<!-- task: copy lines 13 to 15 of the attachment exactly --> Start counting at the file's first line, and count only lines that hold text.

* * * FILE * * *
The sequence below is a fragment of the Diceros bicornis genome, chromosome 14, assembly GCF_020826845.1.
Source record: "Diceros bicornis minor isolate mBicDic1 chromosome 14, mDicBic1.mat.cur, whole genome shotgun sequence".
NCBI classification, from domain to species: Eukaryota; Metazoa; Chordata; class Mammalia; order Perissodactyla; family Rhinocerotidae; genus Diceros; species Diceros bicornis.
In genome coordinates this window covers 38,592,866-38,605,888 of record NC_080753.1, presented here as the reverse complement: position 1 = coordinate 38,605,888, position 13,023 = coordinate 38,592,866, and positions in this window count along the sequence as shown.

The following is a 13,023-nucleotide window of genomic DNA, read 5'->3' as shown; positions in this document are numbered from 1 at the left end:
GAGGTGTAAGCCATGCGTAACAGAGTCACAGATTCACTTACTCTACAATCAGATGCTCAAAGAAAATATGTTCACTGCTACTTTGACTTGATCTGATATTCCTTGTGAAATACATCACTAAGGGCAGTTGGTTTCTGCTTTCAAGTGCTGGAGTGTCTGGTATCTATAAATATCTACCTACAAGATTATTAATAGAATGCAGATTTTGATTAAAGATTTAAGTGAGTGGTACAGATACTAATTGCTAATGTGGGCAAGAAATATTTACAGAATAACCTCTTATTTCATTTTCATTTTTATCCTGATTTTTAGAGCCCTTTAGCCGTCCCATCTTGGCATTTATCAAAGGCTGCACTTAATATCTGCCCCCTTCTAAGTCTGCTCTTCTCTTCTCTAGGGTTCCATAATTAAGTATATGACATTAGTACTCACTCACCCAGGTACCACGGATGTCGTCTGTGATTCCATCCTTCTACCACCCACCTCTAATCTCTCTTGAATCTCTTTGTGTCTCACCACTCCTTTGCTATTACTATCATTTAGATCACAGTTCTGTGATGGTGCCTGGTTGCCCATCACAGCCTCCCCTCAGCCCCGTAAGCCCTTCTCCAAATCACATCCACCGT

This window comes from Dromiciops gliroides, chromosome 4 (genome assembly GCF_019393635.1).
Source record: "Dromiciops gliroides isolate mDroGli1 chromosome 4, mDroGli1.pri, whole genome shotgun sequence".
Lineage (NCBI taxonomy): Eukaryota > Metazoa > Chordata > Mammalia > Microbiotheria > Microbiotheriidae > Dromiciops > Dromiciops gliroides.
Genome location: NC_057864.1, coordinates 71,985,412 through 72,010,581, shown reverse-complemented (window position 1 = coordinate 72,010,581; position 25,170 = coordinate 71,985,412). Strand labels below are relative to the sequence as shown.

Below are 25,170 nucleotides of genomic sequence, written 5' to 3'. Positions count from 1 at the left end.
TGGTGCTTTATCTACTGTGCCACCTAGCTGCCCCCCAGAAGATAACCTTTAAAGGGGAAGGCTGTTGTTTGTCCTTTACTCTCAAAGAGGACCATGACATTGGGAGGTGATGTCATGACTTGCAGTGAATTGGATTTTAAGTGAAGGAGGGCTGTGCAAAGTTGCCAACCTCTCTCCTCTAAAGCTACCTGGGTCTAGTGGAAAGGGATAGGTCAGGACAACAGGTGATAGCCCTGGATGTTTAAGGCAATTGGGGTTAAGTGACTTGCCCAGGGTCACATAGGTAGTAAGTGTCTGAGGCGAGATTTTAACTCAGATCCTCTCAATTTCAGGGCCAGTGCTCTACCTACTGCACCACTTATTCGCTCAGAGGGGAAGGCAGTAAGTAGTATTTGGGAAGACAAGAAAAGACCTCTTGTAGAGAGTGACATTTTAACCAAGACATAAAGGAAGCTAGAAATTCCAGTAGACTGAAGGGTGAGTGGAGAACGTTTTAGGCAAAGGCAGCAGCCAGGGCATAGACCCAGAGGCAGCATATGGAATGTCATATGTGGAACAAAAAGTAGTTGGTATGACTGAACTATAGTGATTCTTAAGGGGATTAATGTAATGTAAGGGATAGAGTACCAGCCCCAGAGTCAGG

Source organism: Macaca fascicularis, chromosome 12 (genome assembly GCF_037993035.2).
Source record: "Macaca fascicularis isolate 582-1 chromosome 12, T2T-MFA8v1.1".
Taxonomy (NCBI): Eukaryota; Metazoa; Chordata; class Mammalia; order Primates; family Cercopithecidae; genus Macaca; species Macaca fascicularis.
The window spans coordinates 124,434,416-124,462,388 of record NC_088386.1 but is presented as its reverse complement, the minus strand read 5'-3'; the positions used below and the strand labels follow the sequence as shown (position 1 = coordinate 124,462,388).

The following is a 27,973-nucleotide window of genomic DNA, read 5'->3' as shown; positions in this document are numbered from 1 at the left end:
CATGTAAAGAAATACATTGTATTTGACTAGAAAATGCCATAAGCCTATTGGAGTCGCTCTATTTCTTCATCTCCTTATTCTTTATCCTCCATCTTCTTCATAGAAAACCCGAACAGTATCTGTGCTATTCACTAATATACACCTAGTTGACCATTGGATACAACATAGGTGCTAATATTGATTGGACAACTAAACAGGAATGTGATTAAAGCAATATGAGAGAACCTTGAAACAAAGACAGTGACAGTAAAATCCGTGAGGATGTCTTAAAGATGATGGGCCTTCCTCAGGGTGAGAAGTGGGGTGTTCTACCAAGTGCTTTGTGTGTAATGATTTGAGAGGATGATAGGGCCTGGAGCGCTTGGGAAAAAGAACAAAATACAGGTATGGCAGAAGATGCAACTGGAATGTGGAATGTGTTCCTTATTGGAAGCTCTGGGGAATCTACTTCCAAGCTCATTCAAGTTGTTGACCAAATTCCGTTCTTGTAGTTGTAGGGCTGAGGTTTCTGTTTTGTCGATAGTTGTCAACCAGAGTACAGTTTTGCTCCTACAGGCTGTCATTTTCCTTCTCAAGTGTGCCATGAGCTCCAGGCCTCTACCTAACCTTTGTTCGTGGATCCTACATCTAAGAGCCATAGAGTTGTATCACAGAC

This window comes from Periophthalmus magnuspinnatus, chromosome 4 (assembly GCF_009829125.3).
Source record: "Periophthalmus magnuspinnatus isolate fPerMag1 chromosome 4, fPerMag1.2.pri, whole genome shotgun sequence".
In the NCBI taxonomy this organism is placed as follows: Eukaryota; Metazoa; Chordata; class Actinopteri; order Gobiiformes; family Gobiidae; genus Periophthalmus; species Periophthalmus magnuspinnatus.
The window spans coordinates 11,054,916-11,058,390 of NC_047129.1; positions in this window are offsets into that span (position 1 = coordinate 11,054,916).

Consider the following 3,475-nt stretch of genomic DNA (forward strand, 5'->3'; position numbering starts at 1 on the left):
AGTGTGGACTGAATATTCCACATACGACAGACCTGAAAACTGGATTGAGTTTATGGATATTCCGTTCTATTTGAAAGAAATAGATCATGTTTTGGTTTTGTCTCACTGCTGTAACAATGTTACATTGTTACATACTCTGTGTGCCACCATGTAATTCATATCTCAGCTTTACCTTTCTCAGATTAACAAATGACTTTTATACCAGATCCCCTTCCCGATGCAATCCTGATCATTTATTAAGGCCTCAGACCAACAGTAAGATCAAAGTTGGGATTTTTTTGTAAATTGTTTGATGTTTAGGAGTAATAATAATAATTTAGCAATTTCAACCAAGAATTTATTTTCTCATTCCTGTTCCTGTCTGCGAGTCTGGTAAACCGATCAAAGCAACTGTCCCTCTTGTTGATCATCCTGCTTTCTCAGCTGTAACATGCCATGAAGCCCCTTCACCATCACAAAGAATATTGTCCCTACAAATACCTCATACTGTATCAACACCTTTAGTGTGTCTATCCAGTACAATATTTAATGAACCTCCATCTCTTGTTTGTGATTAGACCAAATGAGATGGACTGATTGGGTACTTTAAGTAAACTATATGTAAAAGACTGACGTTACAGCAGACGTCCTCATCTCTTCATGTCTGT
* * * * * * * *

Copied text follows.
Source organism: Macaca fascicularis, chromosome 12 (genome assembly GCF_037993035.2).
Source record: "Macaca fascicularis isolate 582-1 chromosome 12, T2T-MFA8v1.1".
Taxonomy (NCBI): Eukaryota; Metazoa; Chordata; class Mammalia; order Primates; family Cercopithecidae; genus Macaca; species Macaca fascicularis.